The library is open 24 hours a day for Bank staff, and is staffed during office hours. The collection has been weeded recently as much of it had become out of date, but the library holds a complete run of The Economist dating back to the 1850s. Most other journals are kept for about 5 years. We viewed some of the special collection highlights, including books on forgery, engravings, the story of the Bank nun (so-called because she kept returning to the bank after her brother, a former employee, was hanged for forgery, and is said to haunt the area), a collection of newspaper clippings relating to the banking crisis of 1857, and economic reports from the Reichsbank detailing the state of the German economy immediately after the Second World War. To me one of the most interesting items of those on display was a photographic record of the Bank’s architecture, the preface of which is critical of the rebuild. Further editions of this book had the harsh preface removed. 

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Brexit and Ireland

EDC Information Update


Interested in how Brexit will impact Ireland?  Then some recent publications available through the EU Bookshop maybe of interest.

UK withdrawal (“Brexit”) and the Good Friday Agreement

Brexit and Ireland: Legal political and economic considerations

The impact and consequences of Brexit on Northern Ireland

The EU Bookshop is an online bookshop, library and archive of publications from the EU institutions and agencies going back to 1952 and includes work produced jointly with partner institutions.  Most publications can be downloaded in pdf format free of charge.

Aberdeen University users can also find EU Bookshop material using the ‘All Collections’ tab in Primo.  Any EU Bookshop items that appear in your search results can be accessed by clicking the title, which will take you straight through to the Bookshop itself, where you can download a pdf of your document.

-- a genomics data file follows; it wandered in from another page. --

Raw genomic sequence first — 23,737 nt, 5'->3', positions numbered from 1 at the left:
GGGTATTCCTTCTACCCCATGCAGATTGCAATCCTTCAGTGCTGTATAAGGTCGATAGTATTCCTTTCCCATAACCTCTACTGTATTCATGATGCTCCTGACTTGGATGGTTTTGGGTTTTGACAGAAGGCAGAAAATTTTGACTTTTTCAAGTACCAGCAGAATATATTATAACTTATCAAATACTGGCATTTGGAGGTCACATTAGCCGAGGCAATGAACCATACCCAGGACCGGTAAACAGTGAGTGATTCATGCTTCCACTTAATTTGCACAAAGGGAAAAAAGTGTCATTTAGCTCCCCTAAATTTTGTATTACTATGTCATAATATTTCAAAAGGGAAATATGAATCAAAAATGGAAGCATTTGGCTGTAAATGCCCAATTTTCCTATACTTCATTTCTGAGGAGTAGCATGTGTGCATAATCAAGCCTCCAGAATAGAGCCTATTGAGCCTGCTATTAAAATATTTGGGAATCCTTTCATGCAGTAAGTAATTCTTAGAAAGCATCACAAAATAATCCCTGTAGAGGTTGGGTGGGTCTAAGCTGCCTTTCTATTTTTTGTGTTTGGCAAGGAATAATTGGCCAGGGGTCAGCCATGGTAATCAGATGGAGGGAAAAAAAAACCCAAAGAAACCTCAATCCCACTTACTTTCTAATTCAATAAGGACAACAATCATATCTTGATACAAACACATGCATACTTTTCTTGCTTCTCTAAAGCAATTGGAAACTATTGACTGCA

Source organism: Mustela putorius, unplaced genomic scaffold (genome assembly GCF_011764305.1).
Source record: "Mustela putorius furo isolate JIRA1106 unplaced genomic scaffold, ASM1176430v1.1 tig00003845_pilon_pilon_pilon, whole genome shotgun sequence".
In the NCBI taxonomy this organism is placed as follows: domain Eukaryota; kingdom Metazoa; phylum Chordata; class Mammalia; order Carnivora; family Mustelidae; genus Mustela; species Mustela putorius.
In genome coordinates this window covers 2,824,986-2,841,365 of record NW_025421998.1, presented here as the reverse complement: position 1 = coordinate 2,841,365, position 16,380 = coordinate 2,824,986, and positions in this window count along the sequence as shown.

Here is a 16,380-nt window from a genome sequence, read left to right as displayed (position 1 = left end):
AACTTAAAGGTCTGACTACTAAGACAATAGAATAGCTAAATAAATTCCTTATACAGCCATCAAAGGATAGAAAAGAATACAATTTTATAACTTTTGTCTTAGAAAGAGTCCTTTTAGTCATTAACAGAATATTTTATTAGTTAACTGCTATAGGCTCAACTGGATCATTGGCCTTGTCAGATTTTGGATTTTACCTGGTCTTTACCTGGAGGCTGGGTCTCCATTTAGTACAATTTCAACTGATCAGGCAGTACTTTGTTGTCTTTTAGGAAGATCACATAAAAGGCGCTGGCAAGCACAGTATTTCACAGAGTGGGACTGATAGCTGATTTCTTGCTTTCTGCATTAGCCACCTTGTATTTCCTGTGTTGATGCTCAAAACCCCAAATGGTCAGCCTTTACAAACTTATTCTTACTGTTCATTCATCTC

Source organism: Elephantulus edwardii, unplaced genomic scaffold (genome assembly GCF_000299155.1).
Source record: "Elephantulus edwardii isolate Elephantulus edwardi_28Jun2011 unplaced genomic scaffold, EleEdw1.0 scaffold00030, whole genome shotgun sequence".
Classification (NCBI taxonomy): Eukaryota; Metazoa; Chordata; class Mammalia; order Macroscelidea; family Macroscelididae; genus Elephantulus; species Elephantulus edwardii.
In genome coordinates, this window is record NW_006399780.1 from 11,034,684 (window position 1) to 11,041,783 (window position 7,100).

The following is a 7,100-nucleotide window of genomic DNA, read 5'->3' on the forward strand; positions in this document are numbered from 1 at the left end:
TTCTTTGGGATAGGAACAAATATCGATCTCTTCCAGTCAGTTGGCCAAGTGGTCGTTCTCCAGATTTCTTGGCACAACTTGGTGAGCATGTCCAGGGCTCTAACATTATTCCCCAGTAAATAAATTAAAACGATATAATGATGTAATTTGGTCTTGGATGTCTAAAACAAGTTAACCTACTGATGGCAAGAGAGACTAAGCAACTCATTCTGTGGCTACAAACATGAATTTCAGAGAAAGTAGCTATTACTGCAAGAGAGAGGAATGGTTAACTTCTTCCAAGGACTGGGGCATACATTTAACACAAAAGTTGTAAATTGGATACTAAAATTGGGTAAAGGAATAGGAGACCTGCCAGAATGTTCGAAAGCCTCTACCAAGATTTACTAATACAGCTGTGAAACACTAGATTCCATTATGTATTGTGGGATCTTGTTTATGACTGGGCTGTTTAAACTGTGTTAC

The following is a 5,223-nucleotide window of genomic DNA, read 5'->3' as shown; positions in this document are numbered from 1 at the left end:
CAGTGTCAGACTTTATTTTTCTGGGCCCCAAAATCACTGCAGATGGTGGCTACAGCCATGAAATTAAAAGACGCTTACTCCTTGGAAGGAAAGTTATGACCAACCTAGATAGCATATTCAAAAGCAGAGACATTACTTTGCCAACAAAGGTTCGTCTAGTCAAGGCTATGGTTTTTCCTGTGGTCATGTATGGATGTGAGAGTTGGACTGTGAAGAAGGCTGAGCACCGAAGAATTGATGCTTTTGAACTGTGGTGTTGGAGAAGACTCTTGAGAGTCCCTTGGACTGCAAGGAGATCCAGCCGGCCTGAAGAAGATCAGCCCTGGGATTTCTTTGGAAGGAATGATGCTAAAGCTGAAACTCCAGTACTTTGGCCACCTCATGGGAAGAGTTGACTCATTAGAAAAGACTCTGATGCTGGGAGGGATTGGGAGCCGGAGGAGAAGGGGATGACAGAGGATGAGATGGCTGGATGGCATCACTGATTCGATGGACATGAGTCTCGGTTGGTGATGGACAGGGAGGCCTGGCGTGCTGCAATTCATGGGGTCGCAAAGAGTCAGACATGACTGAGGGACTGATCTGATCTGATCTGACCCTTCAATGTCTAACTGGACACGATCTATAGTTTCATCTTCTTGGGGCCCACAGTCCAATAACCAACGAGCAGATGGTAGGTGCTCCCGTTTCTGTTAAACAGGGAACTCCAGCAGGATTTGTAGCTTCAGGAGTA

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The Scottish Parliament and Brexit

EDC Information Update

Scottish Parliament (2) © dun-deagh. Licensed for reuse under this Creative Commons Licence.

Earlier this month the Scottish Parliament’s Finance and Constitution Committee stated it could not recommend legislative consent to the UK Government’s European Union Withdrawal Bill in its present form. The Committee believes clause 11 of the Bill is incompatible with the devolution settlement.  Their interim report is available here.  A final report will be produced on the Bill prior to the final amending stage in the House of Lords.

The Scottish Parliament Information Centre (SPICe), which provides impartial, factual, information and analysis to Members of the Scottish Parliament, has produced a briefing paper explaining what legislative consent is and its legal and political status.

The Scottish Government has indicated it may introduce its own EU Continuity Bill to prepare Scotland’s laws for Brexit. A guest post on the SPICe spotlight blog, by Professor Sionaidh Douglas-Scott, discussing this possibility is available

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EDC Information Update

146180980_938b6f027e_oDave Campbell © and licensed for reuse under this Creative Commons Licence.

What will the economic impact of the UK leaving the European Union be to Scotland?  A new analytic paper, produced by the Scottish Government, looks at the impact on trade, productivity and migration of different types of future relationships and concludes that Scotland’s best interests are served by continued membership of the European Single Market.  The full report entitled Scotland’s Place in Europe: People, Jobs and Investment is available here.

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Advance, entrench, hold the line

Great blog post from Scottish Natural Heritage describing Polish troops in WWII at Tentsmuir in Fife

Scotland's Nature

This is the NNR front line – the place where Scotland’s coast is growing fastest, pushing eastwards into the North Sea. On average, Tentsmuir Point has expanded by nearly five metres each year for more than two centuries. It’s a process that has been happening at different rates for millennia.

Aerial view of Tentsmuir NNR. ©Photo-Aerial Photography Solutions Aerial view of Tentsmuir NNR. ©Photo-Aerial Photography Solutions

That’s why the former island where Mesolithic people made use of the Tentsmuir and Morton coast for fishing and hunting thousands of years ago is now several kilometres inland. Why a stone put near the shore to mark a boundary between salmon fishing areas a few centuries ago is now deep in the forest. Why the seals that haul out on Abertay Sands now need to peer back inland, over the beach and towards the trees, to glimpse the line of large concrete blocks laid close to the tide’s edge just under…